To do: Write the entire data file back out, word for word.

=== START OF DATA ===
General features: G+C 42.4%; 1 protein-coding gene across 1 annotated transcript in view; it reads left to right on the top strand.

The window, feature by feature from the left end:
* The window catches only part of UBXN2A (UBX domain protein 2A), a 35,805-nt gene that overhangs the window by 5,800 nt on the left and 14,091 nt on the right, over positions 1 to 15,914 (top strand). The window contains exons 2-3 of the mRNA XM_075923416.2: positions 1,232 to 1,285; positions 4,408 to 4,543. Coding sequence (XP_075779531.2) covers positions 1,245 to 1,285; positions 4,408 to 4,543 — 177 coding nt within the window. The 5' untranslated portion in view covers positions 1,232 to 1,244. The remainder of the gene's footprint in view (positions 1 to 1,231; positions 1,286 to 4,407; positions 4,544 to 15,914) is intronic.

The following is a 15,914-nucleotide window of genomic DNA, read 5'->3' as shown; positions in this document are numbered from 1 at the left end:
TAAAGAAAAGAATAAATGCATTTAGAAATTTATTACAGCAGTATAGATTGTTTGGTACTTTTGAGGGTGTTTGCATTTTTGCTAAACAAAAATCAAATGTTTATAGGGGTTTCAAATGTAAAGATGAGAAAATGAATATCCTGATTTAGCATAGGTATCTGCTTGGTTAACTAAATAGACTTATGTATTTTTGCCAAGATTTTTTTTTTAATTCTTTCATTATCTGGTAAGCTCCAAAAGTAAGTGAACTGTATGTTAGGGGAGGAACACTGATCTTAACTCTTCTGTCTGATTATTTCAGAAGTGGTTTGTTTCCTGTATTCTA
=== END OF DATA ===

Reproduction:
General features: G+C 42.4%; 1 protein-coding gene across 1 annotated transcript in view; it reads left to right on the top strand.

The window, feature by feature from the left end:
* The window catches only part of UBXN2A (UBX domain protein 2A), a 35,805-nt gene that overhangs the window by 5,800 nt on the left and 14,091 nt on the right, over positions 1 to 15,914 (top strand). The window contains exons 2-3 of the mRNA XM_075923416.2: positions 1,232 to 1,285; positions 4,408 to 4,543. Coding sequence (XP_075779531.2) covers positions 1,245 to 1,285; positions 4,408 to 4,543 — 177 coding nt within the window. The 5' untranslated portion in view covers positions 1,232 to 1,244. The remainder of the gene's footprint in view (positions 1 to 1,231; positions 1,286 to 4,407; positions 4,544 to 15,914) is intronic.

The following is a 15,914-nucleotide window of genomic DNA, read 5'->3' as shown; positions in this document are numbered from 1 at the left end:
TAAAGAAAAGAATAAATGCATTTAGAAATTTATTACAGCAGTATAGATTGTTTGGTACTTTTGAGGGTGTTTGCATTTTTGCTAAACAAAAATCAAATGTTTATAGGGGTTTCAAATGTAAAGATGAGAAAATGAATATCCTGATTTAGCATAGGTATCTGCTTGGTTAACTAAATAGACTTATGTATTTTTGCCAAGATTTTTTTTTTAATTCTTTCATTATCTGGTAAGCTCCAAAAGTAAGTGAACTGTATGTTAGGGGAGGAACACTGATCTTAACTCTTCTGTCTGATTATTTCAGAAGTGGTTTGTTTCCTGTATTCTA